Fluvius and VITO/EnergyVille have been joining forces since 2017 to get a better view of the status of the low-voltage grid. After all, this is being put to the test more and more due to the advance of electrification. With a thorough knowledge of the limitations, as well as the possibilities, the grid needs to be prepared for the future. Picture: copyright Fluvius

There was some notable news from the Netherlands in the summer of 2022. In the provinces of Noord-Brabant and Limburg, the grid operator decided to provisionally stop granting new companies a connection to the electricity grid. The reason? The grid was at full capacity due to rapid electrification of industry, mobility (charging stations) and heating (heat pumps)

Accelerated electrification has impact on low-voltage grid

We definitely want to avoid such a scenario in our country, which first and foremost requires a better and more accurate view of the low-voltage grid, the part of the electricity grid that brings power to homes and buildings. This visibility has historically been limited, partly because the capacity has always been met by a wide margin (via over-dimensioned cables). This has meant that peaks in the electricity demand have never really caused any problems. But this ‘fit & forget’ strategy, as it is known, is getting far too expensive, making it no longer feasible now the decentralised production of renewable energy is only growing, now mobility and heating are being more and more electrified and now demand/response technologies are further raising the synchronicity of the distribution grid. If we do not switch to another strategy, the grid may make things more difficult for the energy transition. 

Since 2017, Fluvius, which manages the Flemish low-voltage grid, has been calling upon VITO/EnergyVille's knowledge and expertise to improve the view on the distribution grid. This allows better use of the existing capacity and, where necessary, targeted investments can be made to resolve any bottlenecks in a timely manner. ‘We saw the current trends coming five years ago,’ says Joris Soens, Transition Manager for Grids & Systems at Fluvius. ‘The main driver is the sudden electrification of applications such as mobility and heating, the main impact of which happens to be on the low-voltage grid.’ Although the situation was not yet acute five years ago (and it still isn't yet today), Eandis and Infrax, the precursors of  today's Fluvius, decided as early as then to act quickly and proactively, calling in the assistance of external partners – these became VITO/EnergyVille and the KU Leuven, more specifically Professor Dirk Van Herterm's research group. ‘We wanted to operate in the long term, hence this collaboration.’ Indeed, the ADriaN project (Active Distribution Networks) has a huge ambition: it envisages the distribution grid becoming an enabler in the energy transition, rather than a bottleneck.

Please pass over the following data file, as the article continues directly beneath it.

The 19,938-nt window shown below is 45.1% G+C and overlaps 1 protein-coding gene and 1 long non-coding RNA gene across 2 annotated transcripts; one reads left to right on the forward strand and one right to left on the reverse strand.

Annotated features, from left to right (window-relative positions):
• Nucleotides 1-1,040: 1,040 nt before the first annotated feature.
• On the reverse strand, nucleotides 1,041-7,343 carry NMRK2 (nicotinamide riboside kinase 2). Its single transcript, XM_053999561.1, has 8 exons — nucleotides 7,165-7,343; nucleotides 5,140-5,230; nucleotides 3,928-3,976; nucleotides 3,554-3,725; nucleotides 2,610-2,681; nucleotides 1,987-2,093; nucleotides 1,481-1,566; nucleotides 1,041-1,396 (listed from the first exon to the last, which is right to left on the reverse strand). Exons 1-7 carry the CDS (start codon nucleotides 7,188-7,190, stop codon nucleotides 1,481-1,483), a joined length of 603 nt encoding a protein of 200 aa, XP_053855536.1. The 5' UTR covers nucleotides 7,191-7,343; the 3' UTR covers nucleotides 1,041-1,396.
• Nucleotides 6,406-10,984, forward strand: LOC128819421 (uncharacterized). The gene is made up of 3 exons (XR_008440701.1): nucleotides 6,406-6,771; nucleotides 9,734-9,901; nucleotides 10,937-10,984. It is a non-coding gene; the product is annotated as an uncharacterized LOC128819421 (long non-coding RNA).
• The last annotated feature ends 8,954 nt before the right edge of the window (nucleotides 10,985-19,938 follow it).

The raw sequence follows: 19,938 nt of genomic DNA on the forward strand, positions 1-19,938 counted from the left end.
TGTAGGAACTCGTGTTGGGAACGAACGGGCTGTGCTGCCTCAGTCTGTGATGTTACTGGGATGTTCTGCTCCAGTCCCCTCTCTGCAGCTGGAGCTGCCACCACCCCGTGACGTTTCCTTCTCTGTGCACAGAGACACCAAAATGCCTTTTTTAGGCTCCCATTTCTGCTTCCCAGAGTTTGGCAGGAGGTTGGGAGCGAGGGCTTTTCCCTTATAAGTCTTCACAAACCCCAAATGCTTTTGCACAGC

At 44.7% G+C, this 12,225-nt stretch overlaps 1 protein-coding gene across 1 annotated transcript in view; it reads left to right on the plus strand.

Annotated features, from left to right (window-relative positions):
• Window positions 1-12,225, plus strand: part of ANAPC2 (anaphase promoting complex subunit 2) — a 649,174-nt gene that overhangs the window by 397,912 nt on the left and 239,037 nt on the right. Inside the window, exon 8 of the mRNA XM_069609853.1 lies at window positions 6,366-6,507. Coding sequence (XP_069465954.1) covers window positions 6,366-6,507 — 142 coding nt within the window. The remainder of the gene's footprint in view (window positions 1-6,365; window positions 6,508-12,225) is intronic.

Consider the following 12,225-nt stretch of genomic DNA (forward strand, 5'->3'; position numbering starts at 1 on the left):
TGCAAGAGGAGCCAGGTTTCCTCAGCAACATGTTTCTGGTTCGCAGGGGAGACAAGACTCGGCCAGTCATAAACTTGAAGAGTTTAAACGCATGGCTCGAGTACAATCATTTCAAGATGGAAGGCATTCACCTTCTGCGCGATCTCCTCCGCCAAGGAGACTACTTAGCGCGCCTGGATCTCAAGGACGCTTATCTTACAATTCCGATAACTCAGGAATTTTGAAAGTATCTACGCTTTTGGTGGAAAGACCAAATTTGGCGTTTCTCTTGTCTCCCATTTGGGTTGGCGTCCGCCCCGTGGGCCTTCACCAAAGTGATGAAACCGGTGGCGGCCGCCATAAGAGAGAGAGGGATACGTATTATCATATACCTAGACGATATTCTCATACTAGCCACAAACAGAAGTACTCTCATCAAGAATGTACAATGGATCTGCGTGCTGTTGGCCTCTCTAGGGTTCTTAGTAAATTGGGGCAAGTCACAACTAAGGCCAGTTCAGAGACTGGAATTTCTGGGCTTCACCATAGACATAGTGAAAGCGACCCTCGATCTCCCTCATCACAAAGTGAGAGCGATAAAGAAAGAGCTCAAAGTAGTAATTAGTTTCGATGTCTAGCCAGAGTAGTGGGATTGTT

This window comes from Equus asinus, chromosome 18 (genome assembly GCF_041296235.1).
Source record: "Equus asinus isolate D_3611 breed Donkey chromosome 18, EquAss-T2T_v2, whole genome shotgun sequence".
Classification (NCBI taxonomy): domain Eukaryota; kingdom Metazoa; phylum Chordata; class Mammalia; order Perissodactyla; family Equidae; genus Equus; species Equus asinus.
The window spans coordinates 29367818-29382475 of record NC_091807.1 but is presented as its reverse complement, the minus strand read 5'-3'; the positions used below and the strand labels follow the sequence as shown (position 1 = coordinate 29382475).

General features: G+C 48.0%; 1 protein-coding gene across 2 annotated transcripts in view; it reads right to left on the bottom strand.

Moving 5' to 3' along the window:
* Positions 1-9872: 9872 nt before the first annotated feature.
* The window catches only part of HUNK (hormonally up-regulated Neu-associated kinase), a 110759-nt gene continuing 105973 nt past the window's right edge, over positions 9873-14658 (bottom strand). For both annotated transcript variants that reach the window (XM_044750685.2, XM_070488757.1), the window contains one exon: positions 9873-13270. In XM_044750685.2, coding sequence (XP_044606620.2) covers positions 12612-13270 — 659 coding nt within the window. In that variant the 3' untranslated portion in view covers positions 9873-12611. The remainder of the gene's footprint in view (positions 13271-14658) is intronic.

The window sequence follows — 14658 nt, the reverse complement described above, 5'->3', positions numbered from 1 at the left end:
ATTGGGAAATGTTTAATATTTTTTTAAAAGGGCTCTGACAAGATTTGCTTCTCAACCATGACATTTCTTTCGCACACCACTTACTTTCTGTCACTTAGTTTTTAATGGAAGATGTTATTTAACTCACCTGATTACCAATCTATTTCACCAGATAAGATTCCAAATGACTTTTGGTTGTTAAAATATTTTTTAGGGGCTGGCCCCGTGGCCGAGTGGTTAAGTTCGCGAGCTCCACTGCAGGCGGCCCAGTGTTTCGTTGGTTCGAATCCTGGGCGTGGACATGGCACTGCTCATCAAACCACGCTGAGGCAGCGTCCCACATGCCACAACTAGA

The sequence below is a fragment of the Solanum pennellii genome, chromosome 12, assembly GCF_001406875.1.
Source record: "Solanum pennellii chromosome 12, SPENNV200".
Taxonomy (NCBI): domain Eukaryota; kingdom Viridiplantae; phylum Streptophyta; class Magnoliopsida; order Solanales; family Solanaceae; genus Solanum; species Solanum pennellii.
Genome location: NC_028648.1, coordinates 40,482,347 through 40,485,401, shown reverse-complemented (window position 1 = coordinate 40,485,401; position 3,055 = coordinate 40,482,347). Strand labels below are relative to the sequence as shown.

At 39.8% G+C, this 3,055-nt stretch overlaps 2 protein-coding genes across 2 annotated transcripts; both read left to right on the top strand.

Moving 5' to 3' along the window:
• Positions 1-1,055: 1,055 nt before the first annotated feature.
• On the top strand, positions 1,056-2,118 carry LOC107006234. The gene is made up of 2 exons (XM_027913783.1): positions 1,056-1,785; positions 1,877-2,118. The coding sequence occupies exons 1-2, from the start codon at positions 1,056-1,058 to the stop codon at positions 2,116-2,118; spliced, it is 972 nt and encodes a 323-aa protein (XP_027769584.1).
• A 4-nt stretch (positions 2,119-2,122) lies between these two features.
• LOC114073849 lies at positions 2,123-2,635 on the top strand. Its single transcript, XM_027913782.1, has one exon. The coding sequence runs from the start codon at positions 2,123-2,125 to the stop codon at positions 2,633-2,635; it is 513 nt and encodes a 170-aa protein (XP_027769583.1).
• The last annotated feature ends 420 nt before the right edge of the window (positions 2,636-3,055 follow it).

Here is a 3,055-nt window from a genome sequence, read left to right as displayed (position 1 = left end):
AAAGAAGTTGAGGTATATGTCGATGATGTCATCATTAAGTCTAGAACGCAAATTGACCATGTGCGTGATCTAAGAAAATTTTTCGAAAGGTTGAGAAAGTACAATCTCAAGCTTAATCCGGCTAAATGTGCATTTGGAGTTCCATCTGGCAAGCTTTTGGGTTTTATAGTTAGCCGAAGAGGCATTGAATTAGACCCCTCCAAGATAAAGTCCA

The project brings together a conventional and an innovative approach. ‘We're working at the interface between classical energy systems technology and data science,’ says Koen Vanthournout from VITO/EnergyVille. In order to drastically increase the visibility of the grid, the information from measurement data needs to be used as efficiently as possible. ‘The total length of all the cables in our distribution grid amounts to over 86,000 kilometres, which is more than twice the length of the equator,’ says Soens. ‘So it's not hard to imagine that it's a complex exercise to get a view of the state of the entire grid that's as efficient as possible and then get to work on the results.’